When Krishna was barely a teen, he killed his maternal uncle Kamsa, to end his evil rule. The point to note here is that Krishna killed Kamsa not to obtain the throne or riches. He did the samhaara of Kamsa because it was his duty, his avataara-dharma, to annihilate adharma and establish dharma, just as it was Arjuna’s dharma as a kshatriya to wage war and protect dharma. When Krishna killed Kamsa to root out evil, he did not covet the kingdom or the accompanying power. He truly lived by what he later said in the Gita:
कर्मण्येऽवाधिकारस्ते मा फलेषु कदाचन। मा कर्मफलहेतुर्भूः मा ते संगोऽस्त्वकर्मणि॥ 2.47
Let us look at another instance from the life of Krishna. After he killed Kamsa, Kamsa’s father-in-law Jarasandha, the evil ruler of powerful Magadha, attacked Mathura. In order to escape the wrath of Jarasandha, who had a far powerful army, Krishna and Balarama, along with their followers, escaped from Mathura. For this act of supposed cowardice, Krishna was ridiculed as ran-chhod, or he who ran away from battle. There cannot be a worse slur for a warrior than to be called ran-chhod. But did Krishna fume and rush back to face Jarasandha, in reaction to the slurs? No! He accepted the slur to such an extent that it became one of the names which he is celebrated with. Ranchhoddas is a popular name among Hindi speaking people. This is a living example of what Shri Krishna says in the Gita:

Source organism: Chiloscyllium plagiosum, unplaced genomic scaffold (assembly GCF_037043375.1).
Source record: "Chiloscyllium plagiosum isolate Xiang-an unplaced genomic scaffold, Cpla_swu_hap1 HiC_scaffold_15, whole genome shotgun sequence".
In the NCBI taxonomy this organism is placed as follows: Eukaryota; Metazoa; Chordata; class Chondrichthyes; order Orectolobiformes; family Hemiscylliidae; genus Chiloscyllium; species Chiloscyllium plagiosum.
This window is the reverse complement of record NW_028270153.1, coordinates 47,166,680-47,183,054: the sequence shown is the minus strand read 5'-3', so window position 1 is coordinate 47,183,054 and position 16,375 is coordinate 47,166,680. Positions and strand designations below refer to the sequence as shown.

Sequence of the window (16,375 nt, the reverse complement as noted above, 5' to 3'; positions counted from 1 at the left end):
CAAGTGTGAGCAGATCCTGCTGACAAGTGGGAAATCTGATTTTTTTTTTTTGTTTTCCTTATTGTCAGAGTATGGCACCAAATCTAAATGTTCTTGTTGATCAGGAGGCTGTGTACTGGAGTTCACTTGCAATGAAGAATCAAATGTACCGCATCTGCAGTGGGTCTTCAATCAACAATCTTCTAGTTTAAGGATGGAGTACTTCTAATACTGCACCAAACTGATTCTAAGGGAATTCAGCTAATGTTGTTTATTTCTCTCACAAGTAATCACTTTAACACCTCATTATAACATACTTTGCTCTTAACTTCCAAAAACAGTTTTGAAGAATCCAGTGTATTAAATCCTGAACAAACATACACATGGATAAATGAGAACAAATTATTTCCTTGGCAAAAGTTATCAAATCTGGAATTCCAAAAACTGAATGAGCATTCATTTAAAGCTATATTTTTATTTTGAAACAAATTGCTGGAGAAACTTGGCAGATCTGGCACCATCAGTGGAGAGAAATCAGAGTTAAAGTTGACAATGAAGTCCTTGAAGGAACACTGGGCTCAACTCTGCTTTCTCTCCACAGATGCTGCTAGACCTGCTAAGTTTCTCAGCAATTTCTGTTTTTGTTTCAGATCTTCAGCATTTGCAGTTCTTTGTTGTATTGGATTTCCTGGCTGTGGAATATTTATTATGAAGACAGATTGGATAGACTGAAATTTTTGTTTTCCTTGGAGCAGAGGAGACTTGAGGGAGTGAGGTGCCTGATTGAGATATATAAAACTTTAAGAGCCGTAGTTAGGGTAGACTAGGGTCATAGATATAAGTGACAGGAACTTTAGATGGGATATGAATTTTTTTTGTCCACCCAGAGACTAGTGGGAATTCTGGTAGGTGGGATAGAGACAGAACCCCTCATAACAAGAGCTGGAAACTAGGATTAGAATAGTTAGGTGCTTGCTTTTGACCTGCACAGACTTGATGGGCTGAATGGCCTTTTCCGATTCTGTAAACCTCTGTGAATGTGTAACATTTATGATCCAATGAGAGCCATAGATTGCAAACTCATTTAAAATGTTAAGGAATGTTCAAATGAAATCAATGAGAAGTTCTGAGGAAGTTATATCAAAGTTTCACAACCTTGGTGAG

समदुःखसुखः स्वस्थः समलोष्टाश्मकाञ्चनः। तुल्यप्रियाप्रियो धीरस्तुल्यनिन्दात्मसंस्तुतिः॥ मानापमानयोस्तुल्यस्तुल्यो मित्रारिपक्षयोः। 14.24, 14.25a